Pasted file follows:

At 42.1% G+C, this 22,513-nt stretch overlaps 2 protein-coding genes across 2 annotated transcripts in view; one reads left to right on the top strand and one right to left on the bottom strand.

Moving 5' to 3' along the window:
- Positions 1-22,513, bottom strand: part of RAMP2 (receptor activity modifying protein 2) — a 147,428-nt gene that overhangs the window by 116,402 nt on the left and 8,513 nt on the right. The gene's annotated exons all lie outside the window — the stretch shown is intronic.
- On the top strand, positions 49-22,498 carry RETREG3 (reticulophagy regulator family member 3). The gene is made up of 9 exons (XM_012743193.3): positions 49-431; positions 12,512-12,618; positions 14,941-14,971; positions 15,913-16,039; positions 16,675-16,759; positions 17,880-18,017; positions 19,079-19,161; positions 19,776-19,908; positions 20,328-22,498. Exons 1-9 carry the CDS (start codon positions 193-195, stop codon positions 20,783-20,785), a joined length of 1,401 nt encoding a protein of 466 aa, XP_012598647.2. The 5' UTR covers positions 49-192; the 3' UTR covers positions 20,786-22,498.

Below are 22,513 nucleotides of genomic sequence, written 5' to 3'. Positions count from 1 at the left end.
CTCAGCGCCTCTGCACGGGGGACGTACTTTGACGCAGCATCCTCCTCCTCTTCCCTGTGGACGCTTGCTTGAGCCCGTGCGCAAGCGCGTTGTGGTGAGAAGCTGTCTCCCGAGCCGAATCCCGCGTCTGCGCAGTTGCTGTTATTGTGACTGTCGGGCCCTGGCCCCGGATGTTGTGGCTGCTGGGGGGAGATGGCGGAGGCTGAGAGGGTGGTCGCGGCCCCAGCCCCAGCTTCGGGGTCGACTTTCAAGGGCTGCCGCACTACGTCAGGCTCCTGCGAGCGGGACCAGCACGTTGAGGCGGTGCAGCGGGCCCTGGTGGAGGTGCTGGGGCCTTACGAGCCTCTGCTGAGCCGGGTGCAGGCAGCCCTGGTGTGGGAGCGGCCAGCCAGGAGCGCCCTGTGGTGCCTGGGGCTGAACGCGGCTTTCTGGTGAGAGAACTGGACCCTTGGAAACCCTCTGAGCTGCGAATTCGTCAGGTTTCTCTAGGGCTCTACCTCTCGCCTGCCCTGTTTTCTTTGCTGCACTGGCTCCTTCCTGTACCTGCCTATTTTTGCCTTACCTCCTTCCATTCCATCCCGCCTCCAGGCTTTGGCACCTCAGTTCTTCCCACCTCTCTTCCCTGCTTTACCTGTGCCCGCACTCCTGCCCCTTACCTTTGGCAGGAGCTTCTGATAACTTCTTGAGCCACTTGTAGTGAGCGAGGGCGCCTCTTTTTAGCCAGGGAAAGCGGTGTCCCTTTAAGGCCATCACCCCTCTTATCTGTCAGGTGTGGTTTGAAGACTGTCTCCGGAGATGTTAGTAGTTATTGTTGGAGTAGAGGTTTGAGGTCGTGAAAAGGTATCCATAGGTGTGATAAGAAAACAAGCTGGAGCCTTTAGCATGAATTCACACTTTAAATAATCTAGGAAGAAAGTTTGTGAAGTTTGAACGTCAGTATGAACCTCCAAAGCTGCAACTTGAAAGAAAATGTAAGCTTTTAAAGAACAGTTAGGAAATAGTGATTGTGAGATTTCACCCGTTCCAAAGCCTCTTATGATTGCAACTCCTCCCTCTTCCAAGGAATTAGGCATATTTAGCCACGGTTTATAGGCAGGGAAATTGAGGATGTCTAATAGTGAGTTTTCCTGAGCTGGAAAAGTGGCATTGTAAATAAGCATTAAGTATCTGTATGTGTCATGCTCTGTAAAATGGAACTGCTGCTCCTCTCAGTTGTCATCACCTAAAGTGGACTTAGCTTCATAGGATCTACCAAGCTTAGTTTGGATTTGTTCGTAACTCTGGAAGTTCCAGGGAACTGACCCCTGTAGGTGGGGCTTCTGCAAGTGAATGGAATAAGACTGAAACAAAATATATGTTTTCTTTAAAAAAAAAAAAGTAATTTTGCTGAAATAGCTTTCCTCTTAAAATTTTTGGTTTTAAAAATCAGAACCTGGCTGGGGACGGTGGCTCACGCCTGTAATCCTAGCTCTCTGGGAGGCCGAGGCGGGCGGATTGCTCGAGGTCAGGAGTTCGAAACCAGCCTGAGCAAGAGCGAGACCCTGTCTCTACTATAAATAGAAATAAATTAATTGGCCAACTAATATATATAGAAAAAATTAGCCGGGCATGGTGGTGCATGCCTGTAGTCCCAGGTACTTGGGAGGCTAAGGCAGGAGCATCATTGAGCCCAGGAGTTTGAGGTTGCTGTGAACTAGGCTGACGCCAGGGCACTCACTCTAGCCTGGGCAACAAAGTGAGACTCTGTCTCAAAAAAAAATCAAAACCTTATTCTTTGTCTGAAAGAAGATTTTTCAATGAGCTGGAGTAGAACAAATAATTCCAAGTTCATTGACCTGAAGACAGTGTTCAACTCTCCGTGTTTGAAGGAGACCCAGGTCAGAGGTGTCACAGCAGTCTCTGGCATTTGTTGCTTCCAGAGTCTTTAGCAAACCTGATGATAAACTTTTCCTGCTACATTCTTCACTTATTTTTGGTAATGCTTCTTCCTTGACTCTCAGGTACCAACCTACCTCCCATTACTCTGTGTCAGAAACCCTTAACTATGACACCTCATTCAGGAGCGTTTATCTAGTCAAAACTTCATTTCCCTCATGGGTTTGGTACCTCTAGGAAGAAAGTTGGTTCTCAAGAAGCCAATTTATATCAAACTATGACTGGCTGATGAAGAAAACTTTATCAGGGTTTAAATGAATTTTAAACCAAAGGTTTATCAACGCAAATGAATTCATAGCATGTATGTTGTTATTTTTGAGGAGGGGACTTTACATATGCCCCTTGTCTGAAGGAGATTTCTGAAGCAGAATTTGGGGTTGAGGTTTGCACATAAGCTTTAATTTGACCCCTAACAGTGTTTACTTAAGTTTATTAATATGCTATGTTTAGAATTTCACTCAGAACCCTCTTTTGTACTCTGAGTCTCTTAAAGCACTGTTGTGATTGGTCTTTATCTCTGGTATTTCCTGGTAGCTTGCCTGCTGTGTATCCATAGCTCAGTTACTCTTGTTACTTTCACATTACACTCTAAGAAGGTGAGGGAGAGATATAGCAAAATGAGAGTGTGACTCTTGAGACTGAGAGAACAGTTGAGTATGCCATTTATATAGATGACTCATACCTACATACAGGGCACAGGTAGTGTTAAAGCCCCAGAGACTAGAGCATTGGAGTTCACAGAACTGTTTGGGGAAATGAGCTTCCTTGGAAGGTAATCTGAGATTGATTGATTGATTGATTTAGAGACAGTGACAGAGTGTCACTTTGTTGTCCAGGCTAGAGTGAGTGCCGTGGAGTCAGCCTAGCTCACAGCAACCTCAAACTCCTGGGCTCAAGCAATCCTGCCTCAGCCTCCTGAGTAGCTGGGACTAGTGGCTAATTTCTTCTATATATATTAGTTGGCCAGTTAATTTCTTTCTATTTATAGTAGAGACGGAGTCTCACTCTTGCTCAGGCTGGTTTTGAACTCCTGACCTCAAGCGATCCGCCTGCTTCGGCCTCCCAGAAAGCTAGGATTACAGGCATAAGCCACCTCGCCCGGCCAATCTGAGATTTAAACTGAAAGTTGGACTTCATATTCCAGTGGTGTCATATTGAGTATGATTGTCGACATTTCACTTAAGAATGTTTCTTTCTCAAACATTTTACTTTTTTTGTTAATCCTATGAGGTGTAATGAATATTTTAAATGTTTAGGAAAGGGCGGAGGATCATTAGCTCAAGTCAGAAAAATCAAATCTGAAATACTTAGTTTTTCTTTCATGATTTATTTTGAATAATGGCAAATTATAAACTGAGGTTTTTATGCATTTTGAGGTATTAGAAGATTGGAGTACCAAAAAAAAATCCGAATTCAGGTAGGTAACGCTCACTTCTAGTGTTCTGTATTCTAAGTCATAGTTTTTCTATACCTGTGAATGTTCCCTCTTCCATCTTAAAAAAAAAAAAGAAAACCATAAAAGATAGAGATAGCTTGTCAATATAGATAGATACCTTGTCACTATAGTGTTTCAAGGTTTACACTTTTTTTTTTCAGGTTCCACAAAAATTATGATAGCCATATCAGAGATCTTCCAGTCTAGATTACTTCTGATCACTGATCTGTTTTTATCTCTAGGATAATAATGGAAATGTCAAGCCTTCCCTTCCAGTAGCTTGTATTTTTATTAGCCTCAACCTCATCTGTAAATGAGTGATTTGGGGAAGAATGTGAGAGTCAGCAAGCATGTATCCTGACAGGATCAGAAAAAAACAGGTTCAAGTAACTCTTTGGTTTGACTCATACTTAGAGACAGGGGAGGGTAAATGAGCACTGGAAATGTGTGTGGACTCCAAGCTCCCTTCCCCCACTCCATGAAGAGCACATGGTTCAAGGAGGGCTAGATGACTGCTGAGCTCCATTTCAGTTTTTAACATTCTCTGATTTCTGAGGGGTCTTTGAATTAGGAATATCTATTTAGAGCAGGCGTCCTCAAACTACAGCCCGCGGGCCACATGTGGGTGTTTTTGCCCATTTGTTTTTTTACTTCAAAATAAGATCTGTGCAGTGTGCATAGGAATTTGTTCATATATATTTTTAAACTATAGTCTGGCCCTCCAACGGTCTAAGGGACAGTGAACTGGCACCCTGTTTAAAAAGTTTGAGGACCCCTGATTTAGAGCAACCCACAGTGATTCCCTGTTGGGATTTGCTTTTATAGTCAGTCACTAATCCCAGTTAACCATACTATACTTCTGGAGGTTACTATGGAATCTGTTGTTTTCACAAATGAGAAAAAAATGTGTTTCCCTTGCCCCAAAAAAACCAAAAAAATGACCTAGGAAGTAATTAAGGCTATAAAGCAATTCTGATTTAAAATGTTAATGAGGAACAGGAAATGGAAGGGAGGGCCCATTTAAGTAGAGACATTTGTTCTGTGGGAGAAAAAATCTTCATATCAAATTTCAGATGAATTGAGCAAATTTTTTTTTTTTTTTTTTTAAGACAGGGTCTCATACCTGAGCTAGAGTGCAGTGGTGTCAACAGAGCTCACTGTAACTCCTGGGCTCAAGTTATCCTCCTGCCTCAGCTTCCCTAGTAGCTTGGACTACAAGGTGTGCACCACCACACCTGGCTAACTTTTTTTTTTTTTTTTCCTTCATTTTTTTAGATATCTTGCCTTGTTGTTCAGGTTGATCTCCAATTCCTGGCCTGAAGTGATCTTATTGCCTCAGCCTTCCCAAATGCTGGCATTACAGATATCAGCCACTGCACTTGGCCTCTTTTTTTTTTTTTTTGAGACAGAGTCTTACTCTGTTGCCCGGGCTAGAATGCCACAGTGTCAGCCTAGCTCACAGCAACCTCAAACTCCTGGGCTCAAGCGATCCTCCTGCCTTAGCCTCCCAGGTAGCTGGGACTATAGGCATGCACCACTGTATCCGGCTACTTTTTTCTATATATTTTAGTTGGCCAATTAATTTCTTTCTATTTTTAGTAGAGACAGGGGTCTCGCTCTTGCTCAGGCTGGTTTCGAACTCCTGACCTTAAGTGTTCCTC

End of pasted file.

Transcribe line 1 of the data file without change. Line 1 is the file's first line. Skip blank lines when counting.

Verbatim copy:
At 42.1% G+C, this 22,513-nt stretch overlaps 2 protein-coding genes across 2 annotated transcripts in view; one reads left to right on the top strand and one right to left on the bottom strand.